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Monday, May 28, 2018

Cows first, then Sheep: Rome trims up its Parks

Rome is going backwards, back to the Rome of a century ago, when oxen were used to plow the earth around the Altare della Patria in Piazza Venezia (above).

In a world of tractors, power lawn mowers, and weed-whackers, the city's populist mayor, Virginia Raggi, has asked the city's environment chief, Pinuccia Montanari, to tackle the weed problem in Rome parks by employing--you won't believe this--sheep and cows.  It's well known that both species east copious amounts of "grass," and it shouldn't take long to turn fields of 2-3 foot weeds into neatly trimmed soccer fields and play areas.

Casa del Cinema bar and restaurant, Villa Borghese.
After the city's wettest spring in years, the weeds are of serious concern.  The region's premier park, Villa Borghese, looks reasonable, especially compared to the others.  But it, too, is mostly weeds, trimmed here and there--though never meticulously--so picnickers can picnic without fearing that their children will disappear in the green expanses beyond the blanket.

The photo at right is Villa Borghese.   But the nice grass which the children are enjoying (our granddaughters are upper and lower left) is artificial, put in by the restaurant/bar at Casa del Cinema.  They know what people (those who can afford it) want.

Weeds could be 2 feet high

Villa Adda, an enormous mile-long half-mile wide expanse on the city's northern edge, has always been rather primitively maintained, and we're glad that some elements of it, elevated stretches to the west, in particular, retain a mystery; there's a pleasure in feeling one could get lost, or just feel a bit lost.

Not bad, but not the best, for picnicking 

That said, the most utilized portions of the park, including a small lake at the north end and a lovely wooded glen just to the east of the lake, are not maintained with the attention they deserve.  Narrow paths around the lake are in the process of being swallowed by weeds.

The glen.  8-10" weeds.  

The wooded glen is an idyllic setting for summer social activities, if only it were mowed and trimmed.

The large stone paths running north and south in the park remain open, but fallen trees to the side have not been removed; instead, they're marked off with yellow "crime" tape.  One hillside expanse, obviously mowed when the weeds were long, resembles a farmers' hay field, ready for the foliage to be picked up.

Soccer in the weeds, with garbage cans for goals.  Anything
shorter wouldn't show up.
In Villa Adda as elsewhere, many Romans have given up soccer for informal volleyball, which can be played above the weeds.  On the Sunday we visited, we did find one soccer game, played in tall but not intimidating grass, between goals made up of trash cans.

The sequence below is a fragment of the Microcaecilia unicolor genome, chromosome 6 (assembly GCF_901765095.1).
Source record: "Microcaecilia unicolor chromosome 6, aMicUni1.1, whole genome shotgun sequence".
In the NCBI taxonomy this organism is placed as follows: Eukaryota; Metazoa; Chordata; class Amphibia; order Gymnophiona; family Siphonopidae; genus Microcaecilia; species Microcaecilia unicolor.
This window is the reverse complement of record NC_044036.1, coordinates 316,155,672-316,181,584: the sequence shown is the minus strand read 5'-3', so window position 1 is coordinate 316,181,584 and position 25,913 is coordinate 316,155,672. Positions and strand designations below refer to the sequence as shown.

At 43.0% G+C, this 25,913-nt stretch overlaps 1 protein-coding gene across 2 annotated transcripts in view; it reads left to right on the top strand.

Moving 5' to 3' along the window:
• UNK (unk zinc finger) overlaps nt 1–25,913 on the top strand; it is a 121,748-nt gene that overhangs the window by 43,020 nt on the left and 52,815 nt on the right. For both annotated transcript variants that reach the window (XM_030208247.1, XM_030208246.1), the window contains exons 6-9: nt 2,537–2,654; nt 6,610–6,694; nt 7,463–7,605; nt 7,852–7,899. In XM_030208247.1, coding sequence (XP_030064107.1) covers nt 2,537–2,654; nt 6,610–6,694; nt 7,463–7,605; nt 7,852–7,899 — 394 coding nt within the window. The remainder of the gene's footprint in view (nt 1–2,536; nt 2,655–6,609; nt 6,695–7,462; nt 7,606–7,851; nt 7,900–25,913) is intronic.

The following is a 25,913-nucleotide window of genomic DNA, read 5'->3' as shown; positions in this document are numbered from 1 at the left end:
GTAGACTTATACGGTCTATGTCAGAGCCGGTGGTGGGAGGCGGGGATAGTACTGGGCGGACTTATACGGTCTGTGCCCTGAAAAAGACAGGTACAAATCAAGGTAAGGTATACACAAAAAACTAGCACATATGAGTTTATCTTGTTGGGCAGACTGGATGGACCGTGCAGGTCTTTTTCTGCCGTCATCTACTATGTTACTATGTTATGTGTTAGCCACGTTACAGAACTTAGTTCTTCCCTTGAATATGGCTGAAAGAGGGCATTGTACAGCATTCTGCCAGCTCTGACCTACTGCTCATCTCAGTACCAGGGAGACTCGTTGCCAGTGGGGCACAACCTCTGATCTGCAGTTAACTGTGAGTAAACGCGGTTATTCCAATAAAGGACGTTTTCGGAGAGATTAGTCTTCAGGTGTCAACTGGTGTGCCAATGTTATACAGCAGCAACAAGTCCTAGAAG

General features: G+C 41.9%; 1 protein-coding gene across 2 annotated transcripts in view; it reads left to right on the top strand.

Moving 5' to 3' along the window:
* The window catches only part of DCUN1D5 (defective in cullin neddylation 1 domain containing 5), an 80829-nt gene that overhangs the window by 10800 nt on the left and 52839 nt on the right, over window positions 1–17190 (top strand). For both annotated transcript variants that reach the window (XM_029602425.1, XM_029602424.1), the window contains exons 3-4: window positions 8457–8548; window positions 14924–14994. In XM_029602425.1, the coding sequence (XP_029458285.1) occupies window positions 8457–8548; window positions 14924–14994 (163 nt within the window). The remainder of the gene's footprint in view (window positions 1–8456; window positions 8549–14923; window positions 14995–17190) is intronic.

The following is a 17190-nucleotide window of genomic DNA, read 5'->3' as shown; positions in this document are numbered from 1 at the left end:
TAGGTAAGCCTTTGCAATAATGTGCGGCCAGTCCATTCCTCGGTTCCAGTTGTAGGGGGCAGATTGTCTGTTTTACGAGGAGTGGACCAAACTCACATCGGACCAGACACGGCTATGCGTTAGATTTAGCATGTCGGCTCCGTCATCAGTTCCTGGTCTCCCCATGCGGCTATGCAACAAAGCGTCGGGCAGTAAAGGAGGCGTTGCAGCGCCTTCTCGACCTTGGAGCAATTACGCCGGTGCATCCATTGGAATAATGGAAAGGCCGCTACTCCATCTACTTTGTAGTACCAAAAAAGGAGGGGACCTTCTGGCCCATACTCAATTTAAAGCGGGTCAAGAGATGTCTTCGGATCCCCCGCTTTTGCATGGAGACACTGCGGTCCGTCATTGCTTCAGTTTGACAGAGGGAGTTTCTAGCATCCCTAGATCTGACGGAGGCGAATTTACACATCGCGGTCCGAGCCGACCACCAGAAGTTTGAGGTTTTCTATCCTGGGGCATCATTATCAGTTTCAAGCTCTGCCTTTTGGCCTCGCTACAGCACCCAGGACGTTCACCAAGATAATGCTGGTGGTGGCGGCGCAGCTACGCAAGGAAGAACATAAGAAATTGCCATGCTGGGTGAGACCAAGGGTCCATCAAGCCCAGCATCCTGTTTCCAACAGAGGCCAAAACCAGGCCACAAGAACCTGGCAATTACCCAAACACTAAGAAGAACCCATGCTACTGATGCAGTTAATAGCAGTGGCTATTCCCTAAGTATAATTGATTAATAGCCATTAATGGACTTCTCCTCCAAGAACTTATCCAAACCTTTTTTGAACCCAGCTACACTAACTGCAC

Half a bike path available.  

Weeds present problems for bike paths too--in this area and elsewhere in the city.

But let's get back to our sheep and cows.  Montanari, who's in charge of the effort, says the animals will be used only in parks on the "periphery," and she notes that sheep are already doing the job on an experimental basis in Parco della Caffarella, to the south of the center.  We can testify that there have been sheep in the Cafferella for years, but we would take exception to the implication that their purpose there is to cut the grass; they're part of a working farm in that park.

One agricultural expert has weighed in on the Mayor's sheep and cows idea, first proposed on her Facebook page.  The problem, he says, is that sheep eat with their heads low to the ground; they're bottom feeders.  But in most parks the grass is already so high that the sheep won't be able to find their food.  Hence the need for cows, which are top feeders.  Looks like a tandem deal: the cows go in first, followed by the sheep.

As other have noted, sheep and cows bring with them an enormous amount of excrement.  Watch where you put your blanket!

We imagine another problem.  Sheep and cows require herding and restraint.  Restraining cows often means barbed wire--probably not a good idea in the parks (though there is already plenty of it).  Sheep can be herded, by dogs (trained to treat humans as threats to the sheep--as we know from experience) and by human sheep herders.  These days, most of the herding in Italy is done by eastern Europeans from Bulgaria and Romania, just the sort of immigrants most Italians are hoping to keep out.  We think Italians, even if unemployed, will not likely take to herding sheep in the parks.

Some have found humor in the situation.  In the 4th Municipio (Colli Aniene-Tiburtino), a group known as "Merlino" (named for the sorcerer Merlin) has cut-outs of lions, zebras, and giraffes in the tall weeds of the area's parks (Baden Powell), green spaces (via Grotta di Gregna), and boulevards (Palmiro Togliatti).  It's a jungle out there!

Lion in the weeds


Newspaper photos: Il Messaggero

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